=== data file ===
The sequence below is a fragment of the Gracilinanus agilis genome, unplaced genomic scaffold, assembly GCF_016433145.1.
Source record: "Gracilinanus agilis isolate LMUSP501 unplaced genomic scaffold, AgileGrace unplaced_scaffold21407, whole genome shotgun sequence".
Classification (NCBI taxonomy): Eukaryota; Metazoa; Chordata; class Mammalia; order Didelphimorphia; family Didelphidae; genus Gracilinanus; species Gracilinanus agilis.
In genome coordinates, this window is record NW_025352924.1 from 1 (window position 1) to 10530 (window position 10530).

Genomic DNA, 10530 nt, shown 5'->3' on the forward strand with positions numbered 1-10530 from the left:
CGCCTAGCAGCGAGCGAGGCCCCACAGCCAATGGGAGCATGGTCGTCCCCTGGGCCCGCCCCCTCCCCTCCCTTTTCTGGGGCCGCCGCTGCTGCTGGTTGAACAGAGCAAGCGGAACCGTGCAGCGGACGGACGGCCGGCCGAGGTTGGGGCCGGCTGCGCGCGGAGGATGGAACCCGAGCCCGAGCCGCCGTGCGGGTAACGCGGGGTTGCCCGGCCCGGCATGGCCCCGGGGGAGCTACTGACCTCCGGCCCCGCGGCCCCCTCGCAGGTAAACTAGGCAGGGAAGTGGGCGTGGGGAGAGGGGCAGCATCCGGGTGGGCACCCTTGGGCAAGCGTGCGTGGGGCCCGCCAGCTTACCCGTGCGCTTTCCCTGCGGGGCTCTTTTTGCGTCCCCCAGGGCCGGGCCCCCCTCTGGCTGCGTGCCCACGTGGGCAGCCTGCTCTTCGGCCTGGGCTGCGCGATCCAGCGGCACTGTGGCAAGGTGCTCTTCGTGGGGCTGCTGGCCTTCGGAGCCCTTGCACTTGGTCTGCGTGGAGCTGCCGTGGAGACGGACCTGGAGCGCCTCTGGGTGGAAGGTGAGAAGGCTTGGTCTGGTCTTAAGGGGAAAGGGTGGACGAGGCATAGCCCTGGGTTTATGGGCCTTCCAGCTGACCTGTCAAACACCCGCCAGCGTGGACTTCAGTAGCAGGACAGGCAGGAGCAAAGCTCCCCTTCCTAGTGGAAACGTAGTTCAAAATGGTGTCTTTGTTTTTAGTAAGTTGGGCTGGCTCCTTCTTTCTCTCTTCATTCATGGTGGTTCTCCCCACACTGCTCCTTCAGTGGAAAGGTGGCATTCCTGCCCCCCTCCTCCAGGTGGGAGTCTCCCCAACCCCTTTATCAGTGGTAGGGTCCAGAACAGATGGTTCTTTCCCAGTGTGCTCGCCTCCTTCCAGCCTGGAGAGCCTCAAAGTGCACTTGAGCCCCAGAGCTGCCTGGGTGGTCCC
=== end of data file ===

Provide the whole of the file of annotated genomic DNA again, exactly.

The sequence below is a fragment of the Gracilinanus agilis genome, unplaced genomic scaffold, assembly GCF_016433145.1.
Source record: "Gracilinanus agilis isolate LMUSP501 unplaced genomic scaffold, AgileGrace unplaced_scaffold21407, whole genome shotgun sequence".
Classification (NCBI taxonomy): Eukaryota; Metazoa; Chordata; class Mammalia; order Didelphimorphia; family Didelphidae; genus Gracilinanus; species Gracilinanus agilis.
In genome coordinates, this window is record NW_025352924.1 from 1 (window position 1) to 10530 (window position 10530).

Genomic DNA, 10530 nt, shown 5'->3' on the forward strand with positions numbered 1-10530 from the left:
CGCCTAGCAGCGAGCGAGGCCCCACAGCCAATGGGAGCATGGTCGTCCCCTGGGCCCGCCCCCTCCCCTCCCTTTTCTGGGGCCGCCGCTGCTGCTGGTTGAACAGAGCAAGCGGAACCGTGCAGCGGACGGACGGCCGGCCGAGGTTGGGGCCGGCTGCGCGCGGAGGATGGAACCCGAGCCCGAGCCGCCGTGCGGGTAACGCGGGGTTGCCCGGCCCGGCATGGCCCCGGGGGAGCTACTGACCTCCGGCCCCGCGGCCCCCTCGCAGGTAAACTAGGCAGGGAAGTGGGCGTGGGGAGAGGGGCAGCATCCGGGTGGGCACCCTTGGGCAAGCGTGCGTGGGGCCCGCCAGCTTACCCGTGCGCTTTCCCTGCGGGGCTCTTTTTGCGTCCCCCAGGGCCGGGCCCCCCTCTGGCTGCGTGCCCACGTGGGCAGCCTGCTCTTCGGCCTGGGCTGCGCGATCCAGCGGCACTGTGGCAAGGTGCTCTTCGTGGGGCTGCTGGCCTTCGGAGCCCTTGCACTTGGTCTGCGTGGAGCTGCCGTGGAGACGGACCTGGAGCGCCTCTGGGTGGAAGGTGAGAAGGCTTGGTCTGGTCTTAAGGGGAAAGGGTGGACGAGGCATAGCCCTGGGTTTATGGGCCTTCCAGCTGACCTGTCAAACACCCGCCAGCGTGGACTTCAGTAGCAGGACAGGCAGGAGCAAAGCTCCCCTTCCTAGTGGAAACGTAGTTCAAAATGGTGTCTTTGTTTTTAGTAAGTTGGGCTGGCTCCTTCTTTCTCTCTTCATTCATGGTGGTTCTCCCCACACTGCTCCTTCAGTGGAAAGGTGGCATTCCTGCCCCCCTCCTCCAGGTGGGAGTCTCCCCAACCCCTTTATCAGTGGTAGGGTCCAGAACAGATGGTTCTTTCCCAGTGTGCTCGCCTCCTTCCAGCCTGGAGAGCCTCAAAGTGCACTTGAGCCCCAGAGCTGCCTGGGTGGTCCC